Because every day is a good day to listen to Hans Rosling talk numbers. In this short video, Rosling uses Lego bricks to explain population growth and the gaps in wealth and carbon footprint.
Rosling is very effective in presenting basic information. But what I have found frustrating in past is that the gee whiz quality of the presentation masks a fairly retrograde narrative. I’m specifically thinking of the basic gapminder story of wealth equals health which rests on a very simplistic developmentalist ‘follow the leader’ narrative that justifies the status quo: market fundamentalism in which the west is best. That narrative is still evident in this piece, though emissions complicates it. But what is missing, and it would be fairly easy to include. is showing where that carbon comes from. A lot of it is generated from resources extracted in situ but a lot is also transferred from the poor countries to the middle and rich.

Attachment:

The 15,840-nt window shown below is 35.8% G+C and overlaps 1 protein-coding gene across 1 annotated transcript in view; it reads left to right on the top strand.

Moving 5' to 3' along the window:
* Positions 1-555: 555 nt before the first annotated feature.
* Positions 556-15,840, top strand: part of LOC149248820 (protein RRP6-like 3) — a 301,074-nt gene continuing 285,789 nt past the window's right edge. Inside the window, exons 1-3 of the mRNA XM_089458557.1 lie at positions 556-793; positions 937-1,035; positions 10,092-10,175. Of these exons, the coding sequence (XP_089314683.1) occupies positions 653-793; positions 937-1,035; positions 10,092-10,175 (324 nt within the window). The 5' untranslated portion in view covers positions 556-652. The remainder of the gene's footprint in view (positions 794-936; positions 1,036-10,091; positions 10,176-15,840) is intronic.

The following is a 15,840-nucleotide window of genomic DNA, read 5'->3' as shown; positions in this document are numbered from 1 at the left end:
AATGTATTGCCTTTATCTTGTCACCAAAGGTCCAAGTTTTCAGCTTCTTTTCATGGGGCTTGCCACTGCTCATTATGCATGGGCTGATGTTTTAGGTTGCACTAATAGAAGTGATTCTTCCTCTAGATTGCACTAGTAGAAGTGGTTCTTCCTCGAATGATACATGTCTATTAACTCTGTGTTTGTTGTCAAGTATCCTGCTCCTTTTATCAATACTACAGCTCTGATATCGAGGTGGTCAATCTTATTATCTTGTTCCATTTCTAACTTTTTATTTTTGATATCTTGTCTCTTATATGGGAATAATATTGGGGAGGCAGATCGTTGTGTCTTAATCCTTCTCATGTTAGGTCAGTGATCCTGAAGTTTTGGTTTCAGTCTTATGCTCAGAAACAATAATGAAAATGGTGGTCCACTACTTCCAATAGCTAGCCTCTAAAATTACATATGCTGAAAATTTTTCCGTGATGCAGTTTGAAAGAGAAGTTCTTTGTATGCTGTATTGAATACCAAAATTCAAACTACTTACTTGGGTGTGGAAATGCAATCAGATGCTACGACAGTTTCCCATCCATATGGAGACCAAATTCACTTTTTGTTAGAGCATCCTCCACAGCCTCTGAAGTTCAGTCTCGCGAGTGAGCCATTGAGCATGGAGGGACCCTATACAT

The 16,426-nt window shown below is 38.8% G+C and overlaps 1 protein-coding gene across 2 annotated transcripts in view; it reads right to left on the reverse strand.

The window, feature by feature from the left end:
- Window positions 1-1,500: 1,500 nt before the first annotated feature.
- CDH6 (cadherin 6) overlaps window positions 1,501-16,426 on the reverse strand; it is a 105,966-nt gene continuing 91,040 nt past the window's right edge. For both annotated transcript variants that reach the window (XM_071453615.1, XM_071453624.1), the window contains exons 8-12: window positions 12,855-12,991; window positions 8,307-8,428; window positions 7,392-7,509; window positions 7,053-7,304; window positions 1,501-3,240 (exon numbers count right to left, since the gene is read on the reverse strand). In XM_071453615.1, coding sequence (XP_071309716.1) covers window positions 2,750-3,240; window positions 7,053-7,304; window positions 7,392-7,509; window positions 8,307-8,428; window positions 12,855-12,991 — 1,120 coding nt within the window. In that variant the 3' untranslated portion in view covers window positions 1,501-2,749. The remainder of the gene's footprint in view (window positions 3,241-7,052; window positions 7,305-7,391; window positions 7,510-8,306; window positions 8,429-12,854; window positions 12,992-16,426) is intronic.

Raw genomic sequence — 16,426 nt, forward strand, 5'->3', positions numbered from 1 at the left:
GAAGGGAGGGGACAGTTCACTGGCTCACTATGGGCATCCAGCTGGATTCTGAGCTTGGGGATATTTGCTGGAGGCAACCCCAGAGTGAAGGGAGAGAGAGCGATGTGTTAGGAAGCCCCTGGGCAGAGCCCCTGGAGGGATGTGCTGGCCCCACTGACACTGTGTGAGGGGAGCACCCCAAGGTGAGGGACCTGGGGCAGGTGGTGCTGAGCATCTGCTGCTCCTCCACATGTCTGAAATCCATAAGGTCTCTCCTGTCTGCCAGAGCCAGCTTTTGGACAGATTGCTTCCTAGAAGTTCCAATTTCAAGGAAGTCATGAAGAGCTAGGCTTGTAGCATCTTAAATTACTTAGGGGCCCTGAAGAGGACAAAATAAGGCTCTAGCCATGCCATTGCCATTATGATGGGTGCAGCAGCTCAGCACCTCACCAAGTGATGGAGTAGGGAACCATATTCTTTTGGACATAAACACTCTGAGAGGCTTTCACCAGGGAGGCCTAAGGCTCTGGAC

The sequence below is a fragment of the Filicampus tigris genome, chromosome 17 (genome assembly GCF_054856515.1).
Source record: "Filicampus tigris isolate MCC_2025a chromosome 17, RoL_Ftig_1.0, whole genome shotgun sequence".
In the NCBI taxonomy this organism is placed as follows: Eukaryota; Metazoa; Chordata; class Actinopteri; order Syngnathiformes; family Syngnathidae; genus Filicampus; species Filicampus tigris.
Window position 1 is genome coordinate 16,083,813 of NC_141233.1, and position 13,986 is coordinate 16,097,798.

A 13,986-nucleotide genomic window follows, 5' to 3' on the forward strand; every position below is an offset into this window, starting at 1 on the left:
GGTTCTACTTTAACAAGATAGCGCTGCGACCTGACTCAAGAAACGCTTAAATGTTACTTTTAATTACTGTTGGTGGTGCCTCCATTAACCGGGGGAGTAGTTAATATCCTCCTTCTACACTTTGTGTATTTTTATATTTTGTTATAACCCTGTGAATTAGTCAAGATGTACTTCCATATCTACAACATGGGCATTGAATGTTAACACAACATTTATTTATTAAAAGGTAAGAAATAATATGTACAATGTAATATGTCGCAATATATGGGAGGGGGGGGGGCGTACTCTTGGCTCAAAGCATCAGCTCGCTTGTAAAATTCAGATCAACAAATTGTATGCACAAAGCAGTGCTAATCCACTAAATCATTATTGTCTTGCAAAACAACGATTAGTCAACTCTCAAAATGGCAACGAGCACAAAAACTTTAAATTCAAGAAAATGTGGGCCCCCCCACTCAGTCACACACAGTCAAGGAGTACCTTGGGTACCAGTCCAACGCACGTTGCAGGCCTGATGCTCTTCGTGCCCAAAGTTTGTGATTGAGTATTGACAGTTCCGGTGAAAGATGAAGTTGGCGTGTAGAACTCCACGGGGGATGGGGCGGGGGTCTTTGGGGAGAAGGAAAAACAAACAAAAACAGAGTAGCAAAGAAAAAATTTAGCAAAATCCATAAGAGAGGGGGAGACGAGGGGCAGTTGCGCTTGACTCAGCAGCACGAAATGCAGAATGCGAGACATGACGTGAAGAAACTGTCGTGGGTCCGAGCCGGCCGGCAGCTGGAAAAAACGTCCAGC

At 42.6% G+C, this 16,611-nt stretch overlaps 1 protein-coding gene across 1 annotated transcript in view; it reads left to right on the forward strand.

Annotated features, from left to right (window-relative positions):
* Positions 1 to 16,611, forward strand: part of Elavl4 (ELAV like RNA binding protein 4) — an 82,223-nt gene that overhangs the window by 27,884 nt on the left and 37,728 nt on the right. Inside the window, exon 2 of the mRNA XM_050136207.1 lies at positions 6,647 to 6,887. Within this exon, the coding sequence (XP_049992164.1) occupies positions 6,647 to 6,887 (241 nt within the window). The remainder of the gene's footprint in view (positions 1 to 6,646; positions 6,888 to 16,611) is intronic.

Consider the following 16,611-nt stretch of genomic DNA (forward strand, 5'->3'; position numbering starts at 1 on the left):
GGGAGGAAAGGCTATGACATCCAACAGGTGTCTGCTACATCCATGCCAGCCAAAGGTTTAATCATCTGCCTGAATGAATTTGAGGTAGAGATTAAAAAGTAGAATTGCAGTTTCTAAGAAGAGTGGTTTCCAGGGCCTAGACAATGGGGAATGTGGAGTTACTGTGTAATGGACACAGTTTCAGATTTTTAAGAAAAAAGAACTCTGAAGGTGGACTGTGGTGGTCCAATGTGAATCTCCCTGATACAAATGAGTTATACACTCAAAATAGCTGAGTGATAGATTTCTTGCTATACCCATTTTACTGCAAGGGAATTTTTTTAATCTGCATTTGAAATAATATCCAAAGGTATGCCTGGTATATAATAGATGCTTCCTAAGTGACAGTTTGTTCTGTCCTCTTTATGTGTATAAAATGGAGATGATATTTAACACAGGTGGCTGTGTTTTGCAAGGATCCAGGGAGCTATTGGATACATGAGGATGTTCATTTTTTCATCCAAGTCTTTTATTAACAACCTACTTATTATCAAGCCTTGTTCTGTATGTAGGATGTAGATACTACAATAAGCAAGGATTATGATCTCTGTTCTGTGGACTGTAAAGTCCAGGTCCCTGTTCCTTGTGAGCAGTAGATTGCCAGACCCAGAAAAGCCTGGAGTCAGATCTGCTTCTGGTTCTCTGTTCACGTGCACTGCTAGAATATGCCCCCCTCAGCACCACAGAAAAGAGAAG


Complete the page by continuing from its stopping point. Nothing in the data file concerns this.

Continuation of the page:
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“Let the data speak” they say. But what happens when the data rambles on and on?
It’s always tough to pick my favorite visualization projects. Nevertheless, I gave it a go.
Some jobs tend towards higher divorce rates. Some towards lower. Salary also probably plays a role.
The data goes back to 1960 and up to the most current estimates for 2009. Each line represents a country.